Western Kentucky quarterback Brandon Doughty (12) threw five interceptions in WKU's 52-20 loss at Tennessee Saturday.
KNOXVILLE, Tenn. (WDRB) – The ESPN.com headline said that Tennessee crushed Western Kentucky Saturday in Neyland Stadium. Another website used the word "pounded." I kept searching the Internet. I found a smashed as well as a smothered.
The final score was Tennessee 52, Western Kentucky 20. Prepare to see every ugly football verb you can imagine. It's difficult to tie a pretty ribbon around a 32-point loss.
But I'm going to try.
This was not a crushed, pounded or smashed football game. If the Volunteers and Hilltoppers played 10 times, Western would win five. Four years ago Tennessee was in a different Area Code than WKU. Not any more. Tennessee did not crush Western. Western crushed Western.
I'll say that with confidence. This wasn't the Volunteers pushing the Hilltoppers into the Tennessee River. This was WKU outgaining Tennessee the entire afternoon, by more than 100 yards after three quarters, by 11 at the end of the game.
This was the Hilltoppers finding creases in the UT secondary and exploiting them, passing for 222 yards. This was Bobby Petrino discovering that he really does have two quality backs in a running game that delivered 171 yards. This was the WKU defense making Tennessee fans fret about the Vols' passing game, especially with UT bound for Oregon next week.
Yet, Western trailed 31-3 and lost by 32. That does not compute. Seems impossible.
That's because this game was packed with more bizarre turnovers than any football game I can remember. Ten minutes into the game WKU led, 3-0. About five minutes later the scoreboard had tilted to 31-3.
"It happens," WKU defensive back Cam Thomas said.
WKU snapped the football six times. One was a three-yard rush. The other five snaps were turnovers – three interceptions and two fumbles. Who loses the ball five times in six plays? Charlie Brown? No football team that WKU coach Bobby Petrino has ever seen.
"I felt good about the start, especially when we were converting the third downs," Petrino said. "It turned in a hurry ... That's what I've never been through before, the five turnovers in six plays."
The first interception should have been about a 15-yard gain for Western. Instead it was a 23-yard touchdown for the Vols. Taywan Taylor, a freshman WKU receiver from Pleasure Ridge Park, allowed Brandon Doughty's pass to sail through his hands, off his shoulder pads into the air. Six points, Vols. Engage the crowd of more than 89,000.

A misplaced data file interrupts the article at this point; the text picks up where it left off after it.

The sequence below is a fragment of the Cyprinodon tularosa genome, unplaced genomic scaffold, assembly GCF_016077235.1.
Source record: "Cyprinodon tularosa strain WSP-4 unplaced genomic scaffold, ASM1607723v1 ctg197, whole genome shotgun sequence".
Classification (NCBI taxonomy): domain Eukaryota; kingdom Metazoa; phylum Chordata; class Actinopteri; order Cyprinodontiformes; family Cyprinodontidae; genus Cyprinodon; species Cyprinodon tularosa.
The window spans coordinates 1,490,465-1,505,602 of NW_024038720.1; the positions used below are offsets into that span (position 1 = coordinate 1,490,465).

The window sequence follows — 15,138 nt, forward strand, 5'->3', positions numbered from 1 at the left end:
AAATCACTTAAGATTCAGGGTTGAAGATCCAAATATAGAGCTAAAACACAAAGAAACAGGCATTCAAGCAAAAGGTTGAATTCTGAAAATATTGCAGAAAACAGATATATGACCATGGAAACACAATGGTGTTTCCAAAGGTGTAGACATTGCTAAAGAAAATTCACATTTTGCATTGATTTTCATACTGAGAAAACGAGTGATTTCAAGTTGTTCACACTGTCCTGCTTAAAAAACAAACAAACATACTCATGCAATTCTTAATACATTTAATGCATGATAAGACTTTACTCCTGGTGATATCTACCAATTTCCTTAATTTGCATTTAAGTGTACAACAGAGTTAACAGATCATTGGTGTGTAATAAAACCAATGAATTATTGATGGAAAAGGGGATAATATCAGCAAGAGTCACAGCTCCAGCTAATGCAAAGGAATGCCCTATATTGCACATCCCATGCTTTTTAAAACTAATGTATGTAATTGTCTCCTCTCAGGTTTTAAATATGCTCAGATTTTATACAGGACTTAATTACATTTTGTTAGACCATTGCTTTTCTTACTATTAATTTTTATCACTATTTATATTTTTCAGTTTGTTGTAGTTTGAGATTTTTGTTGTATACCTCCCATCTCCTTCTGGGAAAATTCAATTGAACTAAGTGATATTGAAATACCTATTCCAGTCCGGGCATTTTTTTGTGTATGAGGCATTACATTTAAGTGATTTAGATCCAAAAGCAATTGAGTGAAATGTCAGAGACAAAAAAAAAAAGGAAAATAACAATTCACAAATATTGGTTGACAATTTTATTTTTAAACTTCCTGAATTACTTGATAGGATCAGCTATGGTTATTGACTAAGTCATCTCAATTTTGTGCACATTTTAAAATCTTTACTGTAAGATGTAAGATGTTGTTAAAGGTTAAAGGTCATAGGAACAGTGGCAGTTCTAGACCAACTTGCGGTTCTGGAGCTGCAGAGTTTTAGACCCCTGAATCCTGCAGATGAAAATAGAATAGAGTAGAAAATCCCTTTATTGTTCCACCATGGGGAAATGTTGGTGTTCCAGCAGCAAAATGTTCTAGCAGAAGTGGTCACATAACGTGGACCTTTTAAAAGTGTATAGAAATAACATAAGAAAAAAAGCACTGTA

Terrible things started happening – and they did not stop. A Tennessee defensive back did a great job reading Doughty's eyes and footwork and raced 36 yards for a touchdown with another interception. Later, he threw two more picks deep in UT territory.
"You have to know when you get down in the end zone, you don't throw interceptions and you don't take sacks," Petrino said. "You always come away with points on the board."
Keshawn Simpson and Antonio Andrews forgot about the importance of protecting the football. They know better. They fumbled. Tennessee pounced.
Nobody on Western exhaled and stopped the mistakes from multiplying.
"Don't get me wrong, their defense was good," WKU receiver Willie McNeal said. "At the same time, it was us shooting ourselves in the foot.
"We were moving the ball the way we wanted to. We had to calm down, settle down and just make the plays."
They did have to do that. They did not do that. They will do that.
On Sunday, Petrino will huddle his players in a video room. They will be amazed to see how close they could have been to making Tennessee legitimately sweat. The Vols have a nice running game. They averaged 5.3 yards per rushing attempt.
But there is nothing special about the UT passing game. Tennessee's best passer Saturday was Brandon Doughty, who finished with five interceptions, the first two for UT touchdowns.
Petrino will fix that. Or he will develop a replacement. Damarcus Smith, the former all-state quarterback from Seneca High School in Louisville, finally played in the fourth quarter. He did not complete either of his passes. But he had a nice 15-yard run and showed a formidable arm.
"What you have to do is go in the room (Sunday) with a great attitude that I'm going to learn from this and grow from it," Petrino said. "It's not going to be much fun because you've got to sit there and go through it and grind through it and see the mistakes and really work hard at learning from it.
"Then as soon as we get done with the video tomorrow, we need to bury it."
And do it with memory that Western Kentucky did more to bury Western Kentucky than Tennessee did.